Around this time last year, I wrote a post about the proliferation of cairns in unsuitable spots, such as national parks. It generated a wee bit of discussion, which I tried to work into my book on cairns. Now, I have a fine follow up to the epidemic in Yosemite. Some pals of mine were hiking there recently and came across one of the cities of rock stacks. They thought it a bit odd and out of place but also felt they needed to respect what others had done.
Just before they had come across the piles, my friends had passed a group of young students (9-14 years old) on an outdoor/environmental education program. When the group arrived at the site, the instructors were clearly upset to see the rampant piles, telling their charges how bad this was. They then let the students destroy every stack of rocks. My friend said you could see and feel the joy the students had in taking down what they considered, or were told, was a desecration of nature.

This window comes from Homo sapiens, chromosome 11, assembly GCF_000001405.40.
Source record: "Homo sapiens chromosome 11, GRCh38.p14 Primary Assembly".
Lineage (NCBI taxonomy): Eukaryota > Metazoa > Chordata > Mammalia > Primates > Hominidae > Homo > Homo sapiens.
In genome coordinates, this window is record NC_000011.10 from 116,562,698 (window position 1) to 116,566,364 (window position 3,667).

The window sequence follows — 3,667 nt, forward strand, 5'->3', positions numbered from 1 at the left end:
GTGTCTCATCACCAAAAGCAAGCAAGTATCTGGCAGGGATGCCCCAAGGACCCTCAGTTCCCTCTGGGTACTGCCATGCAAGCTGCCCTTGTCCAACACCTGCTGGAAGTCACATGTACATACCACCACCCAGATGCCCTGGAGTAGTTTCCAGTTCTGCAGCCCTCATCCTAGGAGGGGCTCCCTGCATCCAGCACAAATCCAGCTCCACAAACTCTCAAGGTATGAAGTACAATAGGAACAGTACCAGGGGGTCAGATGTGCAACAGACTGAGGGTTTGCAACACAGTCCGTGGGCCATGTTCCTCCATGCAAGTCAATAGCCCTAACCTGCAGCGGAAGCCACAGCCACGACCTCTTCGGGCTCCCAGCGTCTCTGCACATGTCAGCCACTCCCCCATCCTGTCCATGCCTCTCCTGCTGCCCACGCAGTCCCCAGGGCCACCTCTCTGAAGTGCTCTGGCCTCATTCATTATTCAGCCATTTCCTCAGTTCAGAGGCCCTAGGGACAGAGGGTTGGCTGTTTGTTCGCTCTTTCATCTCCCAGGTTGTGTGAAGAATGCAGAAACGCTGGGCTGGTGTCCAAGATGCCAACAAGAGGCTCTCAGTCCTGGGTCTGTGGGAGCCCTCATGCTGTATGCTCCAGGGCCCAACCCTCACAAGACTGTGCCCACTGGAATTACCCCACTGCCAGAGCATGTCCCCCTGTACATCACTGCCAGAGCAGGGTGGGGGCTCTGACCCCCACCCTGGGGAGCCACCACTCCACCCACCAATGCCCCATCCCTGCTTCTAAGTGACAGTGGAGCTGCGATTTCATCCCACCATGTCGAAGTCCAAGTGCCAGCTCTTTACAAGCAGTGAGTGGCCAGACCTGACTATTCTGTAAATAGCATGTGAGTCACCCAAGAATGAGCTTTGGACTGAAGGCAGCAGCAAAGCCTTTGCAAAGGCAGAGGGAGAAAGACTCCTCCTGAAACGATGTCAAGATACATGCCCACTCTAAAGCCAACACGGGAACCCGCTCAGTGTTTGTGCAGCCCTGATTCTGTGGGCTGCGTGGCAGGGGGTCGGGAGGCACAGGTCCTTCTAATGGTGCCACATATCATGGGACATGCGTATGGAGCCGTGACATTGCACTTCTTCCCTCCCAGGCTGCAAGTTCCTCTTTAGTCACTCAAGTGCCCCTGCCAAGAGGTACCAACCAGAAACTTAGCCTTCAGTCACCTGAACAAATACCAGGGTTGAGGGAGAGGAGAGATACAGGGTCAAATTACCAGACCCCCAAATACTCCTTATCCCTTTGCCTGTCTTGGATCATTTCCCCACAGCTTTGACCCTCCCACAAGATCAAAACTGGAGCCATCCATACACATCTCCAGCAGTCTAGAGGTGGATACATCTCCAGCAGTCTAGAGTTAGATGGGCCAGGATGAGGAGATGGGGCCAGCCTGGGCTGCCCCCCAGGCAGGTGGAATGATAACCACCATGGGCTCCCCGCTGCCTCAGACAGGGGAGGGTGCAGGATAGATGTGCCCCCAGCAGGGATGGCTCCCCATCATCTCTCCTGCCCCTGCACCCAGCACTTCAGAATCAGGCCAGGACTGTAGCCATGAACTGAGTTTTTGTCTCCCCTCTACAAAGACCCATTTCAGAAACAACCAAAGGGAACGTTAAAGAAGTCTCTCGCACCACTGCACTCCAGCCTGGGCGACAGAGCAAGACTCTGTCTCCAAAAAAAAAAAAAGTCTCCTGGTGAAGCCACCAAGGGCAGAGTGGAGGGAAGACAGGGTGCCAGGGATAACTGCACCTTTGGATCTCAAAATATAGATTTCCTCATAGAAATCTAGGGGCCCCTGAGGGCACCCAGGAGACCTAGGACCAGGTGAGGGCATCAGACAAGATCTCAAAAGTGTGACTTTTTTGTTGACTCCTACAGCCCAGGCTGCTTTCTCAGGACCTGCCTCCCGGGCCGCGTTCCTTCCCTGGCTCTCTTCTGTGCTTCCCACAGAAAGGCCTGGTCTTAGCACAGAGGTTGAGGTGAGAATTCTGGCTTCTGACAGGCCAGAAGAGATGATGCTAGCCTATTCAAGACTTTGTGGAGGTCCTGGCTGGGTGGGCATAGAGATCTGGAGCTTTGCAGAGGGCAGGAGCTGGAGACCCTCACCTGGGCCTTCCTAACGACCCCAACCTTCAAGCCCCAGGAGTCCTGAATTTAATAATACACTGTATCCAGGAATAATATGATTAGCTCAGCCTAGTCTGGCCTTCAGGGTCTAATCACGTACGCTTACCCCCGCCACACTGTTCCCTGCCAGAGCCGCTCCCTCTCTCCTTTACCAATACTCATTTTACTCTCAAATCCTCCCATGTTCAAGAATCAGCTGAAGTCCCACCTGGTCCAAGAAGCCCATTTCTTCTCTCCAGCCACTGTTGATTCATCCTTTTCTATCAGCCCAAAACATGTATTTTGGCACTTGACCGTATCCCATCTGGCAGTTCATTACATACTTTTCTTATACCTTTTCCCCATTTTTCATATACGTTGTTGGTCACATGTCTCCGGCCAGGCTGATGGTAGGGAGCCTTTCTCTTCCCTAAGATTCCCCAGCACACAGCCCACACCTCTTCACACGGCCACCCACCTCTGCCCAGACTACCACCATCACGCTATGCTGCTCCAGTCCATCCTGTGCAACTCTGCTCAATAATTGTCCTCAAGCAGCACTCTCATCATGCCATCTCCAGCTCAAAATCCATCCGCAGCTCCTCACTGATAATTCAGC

While I do not like to see such gatherings of rock stocks, I wonder if the students’ wholesale destruction was any better. My friends didn’t stick around to see if the students then tried to “clean up” the area by relocating rocks to more “natural” settings. Nor did they hear what the instructors said. Did they mention the environmental issues and how moving rocks can destroy habitat? Did they mention how building these cairns can lead to others building more and more cairns?
It seems to me that the best way to address this issue is to encourage people not to create similar cairn gardens. If you must build an aesthetic cairn/rock stack, as opposed to a directional one, for whatever reason, try to remember that others will follow. Some may like what you do and copy you. Others will be upset and perhaps destroy them. Either way is bad for the environment.